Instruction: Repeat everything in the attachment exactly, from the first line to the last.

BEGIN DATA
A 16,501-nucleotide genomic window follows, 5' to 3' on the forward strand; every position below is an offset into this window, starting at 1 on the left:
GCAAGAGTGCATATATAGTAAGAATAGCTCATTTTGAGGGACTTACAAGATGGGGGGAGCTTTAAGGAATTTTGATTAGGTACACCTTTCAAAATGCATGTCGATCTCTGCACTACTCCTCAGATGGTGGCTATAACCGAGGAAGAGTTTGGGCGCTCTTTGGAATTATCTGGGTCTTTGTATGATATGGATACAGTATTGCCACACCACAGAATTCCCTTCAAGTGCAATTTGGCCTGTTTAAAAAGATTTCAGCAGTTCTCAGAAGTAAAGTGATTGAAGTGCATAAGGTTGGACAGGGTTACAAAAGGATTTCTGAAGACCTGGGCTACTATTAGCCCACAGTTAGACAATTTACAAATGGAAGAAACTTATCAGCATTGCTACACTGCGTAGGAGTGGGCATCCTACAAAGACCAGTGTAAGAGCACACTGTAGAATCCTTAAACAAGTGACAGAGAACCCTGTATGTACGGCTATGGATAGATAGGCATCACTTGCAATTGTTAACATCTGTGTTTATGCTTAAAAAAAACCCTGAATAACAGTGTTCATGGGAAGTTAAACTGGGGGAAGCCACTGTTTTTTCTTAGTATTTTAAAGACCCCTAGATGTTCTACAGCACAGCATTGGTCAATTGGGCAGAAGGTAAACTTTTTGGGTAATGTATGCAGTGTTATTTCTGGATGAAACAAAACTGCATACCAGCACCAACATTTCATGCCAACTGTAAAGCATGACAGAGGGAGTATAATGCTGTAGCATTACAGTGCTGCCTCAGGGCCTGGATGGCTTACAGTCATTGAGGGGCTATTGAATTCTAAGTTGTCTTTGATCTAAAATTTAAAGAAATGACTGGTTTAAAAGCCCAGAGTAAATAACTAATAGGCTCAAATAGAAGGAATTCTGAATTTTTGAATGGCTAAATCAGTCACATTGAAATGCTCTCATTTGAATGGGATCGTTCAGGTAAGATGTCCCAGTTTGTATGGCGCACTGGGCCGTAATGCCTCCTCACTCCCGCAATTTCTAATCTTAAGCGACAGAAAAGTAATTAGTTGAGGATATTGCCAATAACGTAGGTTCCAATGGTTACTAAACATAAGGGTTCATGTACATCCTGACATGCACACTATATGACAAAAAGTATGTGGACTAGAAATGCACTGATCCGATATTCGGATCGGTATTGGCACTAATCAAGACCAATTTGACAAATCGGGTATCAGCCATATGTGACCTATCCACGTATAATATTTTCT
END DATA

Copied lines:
A 16,501-nucleotide genomic window follows, 5' to 3' on the forward strand; every position below is an offset into this window, starting at 1 on the left:
GCAAGAGTGCATATATAGTAAGAATAGCTCATTTTGAGGGACTTACAAGATGGGGGGAGCTTTAAGGAATTTTGATTAGGTACACCTTTCAAAATGCATGTCGATCTCTGCACTACTCCTCAGATGGTGGCTATAACCGAGGAAGAGTTTGGGCGCTCTTTGGAATTATCTGGGTCTTTGTATGATATGGATACAGTATTGCCACACCACAGAATTCCCTTCAAGTGCAATTTGGCCTGTTTAAAAAGATTTCAGCAGTTCTCAGAAGTAAAGTGATTGAAGTGCATAAGGTTGGACAGGGTTACAAAAGGATTTCTGAAGACCTGGGCTACTATTAGCCCACAGTTAGACAATTTACAAATGGAAGAAACTTATCAGCATTGCTACACTGCGTAGGAGTGGGCATCCTACAAAGACCAGTGTAAGAGCACACTGTAGAATCCTTAAACAAGTGACAGAGAACCCTGTATGTACGGCTATGGATAGATAGGCATCACTTGCAATTGTTAACATCTGTGTTTATGCTTAAAAAAAACCCTGAATAACAGTGTTCATGGGAAGTTAAACTGGGGGAAGCCACTGTTTTTTCTTAGTATTTTAAAGACCCCTAGATGTTCTACAGCACAGCATTGGTCAATTGGGCAGAAGGTAAACTTTTTGGGTAATGTATGCAGTGTTATTTCTGGATGAAACAAAACTGCATACCAGCACCAACATTTCATGCCAACTGTAAAGCATGACAGAGGGAGTATAATGCTGTAGCATTACAGTGCTGCCTCAGGGCCTGGATGGCTTACAGTCATTGAGGGGCTATTGAATTCTAAGTTGTCTTTGATCTAAAATTTAAAGAAATGACTGGTTTAAAAGCCCAGAGTAAATAACTAATAGGCTCAAATAGAAGGAATTCTGAATTTTTGAATGGCTAAATCAGTCACATTGAAATGCTCTCATTTGAATGGGATCGTTCAGGTAAGATGTCCCAGTTTGTATGGCGCACTGGGCCGTAATGCCTCCTCACTCCCGCAATTTCTAATCTTAAGCGACAGAAAAGTAATTAGTTGAGGATATTGCCAATAACGTAGGTTCCAATGGTTACTAAACATAAGGGTTCATGTACATCCTGACATGCACACTATATGACAAAAAGTATGTGGACTAGAAATGCACTGATCCGATATTCGGATCGGTATTGGCACTAATCAAGACCAATTTGACAAATCGGGTATCAGCCATATGTGACCTATCCACGTATAATATTTTCT